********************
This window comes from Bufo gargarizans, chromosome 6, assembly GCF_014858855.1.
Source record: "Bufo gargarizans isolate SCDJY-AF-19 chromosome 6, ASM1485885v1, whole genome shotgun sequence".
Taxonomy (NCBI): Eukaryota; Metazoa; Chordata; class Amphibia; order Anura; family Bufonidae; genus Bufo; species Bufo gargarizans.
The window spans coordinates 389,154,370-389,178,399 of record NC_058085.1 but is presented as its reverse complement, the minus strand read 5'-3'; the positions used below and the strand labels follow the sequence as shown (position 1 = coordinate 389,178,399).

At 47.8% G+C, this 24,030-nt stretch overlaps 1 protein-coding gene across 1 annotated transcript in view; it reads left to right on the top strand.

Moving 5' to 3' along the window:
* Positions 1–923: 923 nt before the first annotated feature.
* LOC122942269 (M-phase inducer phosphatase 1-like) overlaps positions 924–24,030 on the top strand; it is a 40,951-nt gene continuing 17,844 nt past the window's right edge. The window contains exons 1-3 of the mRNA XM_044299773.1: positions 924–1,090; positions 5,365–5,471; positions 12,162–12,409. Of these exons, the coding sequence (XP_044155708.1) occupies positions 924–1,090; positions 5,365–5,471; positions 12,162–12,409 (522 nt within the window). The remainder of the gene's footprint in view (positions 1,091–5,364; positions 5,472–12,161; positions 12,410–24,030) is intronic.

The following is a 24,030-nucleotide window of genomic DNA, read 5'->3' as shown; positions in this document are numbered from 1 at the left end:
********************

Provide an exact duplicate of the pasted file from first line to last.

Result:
This window comes from Bufo gargarizans, chromosome 6, assembly GCF_014858855.1.
Source record: "Bufo gargarizans isolate SCDJY-AF-19 chromosome 6, ASM1485885v1, whole genome shotgun sequence".
Taxonomy (NCBI): Eukaryota; Metazoa; Chordata; class Amphibia; order Anura; family Bufonidae; genus Bufo; species Bufo gargarizans.
The window spans coordinates 389,154,370-389,178,399 of record NC_058085.1 but is presented as its reverse complement, the minus strand read 5'-3'; the positions used below and the strand labels follow the sequence as shown (position 1 = coordinate 389,178,399).

At 47.8% G+C, this 24,030-nt stretch overlaps 1 protein-coding gene across 1 annotated transcript in view; it reads left to right on the top strand.

Moving 5' to 3' along the window:
* Positions 1–923: 923 nt before the first annotated feature.
* LOC122942269 (M-phase inducer phosphatase 1-like) overlaps positions 924–24,030 on the top strand; it is a 40,951-nt gene continuing 17,844 nt past the window's right edge. The window contains exons 1-3 of the mRNA XM_044299773.1: positions 924–1,090; positions 5,365–5,471; positions 12,162–12,409. Of these exons, the coding sequence (XP_044155708.1) occupies positions 924–1,090; positions 5,365–5,471; positions 12,162–12,409 (522 nt within the window). The remainder of the gene's footprint in view (positions 1,091–5,364; positions 5,472–12,161; positions 12,410–24,030) is intronic.

The following is a 24,030-nucleotide window of genomic DNA, read 5'->3' as shown; positions in this document are numbered from 1 at the left end: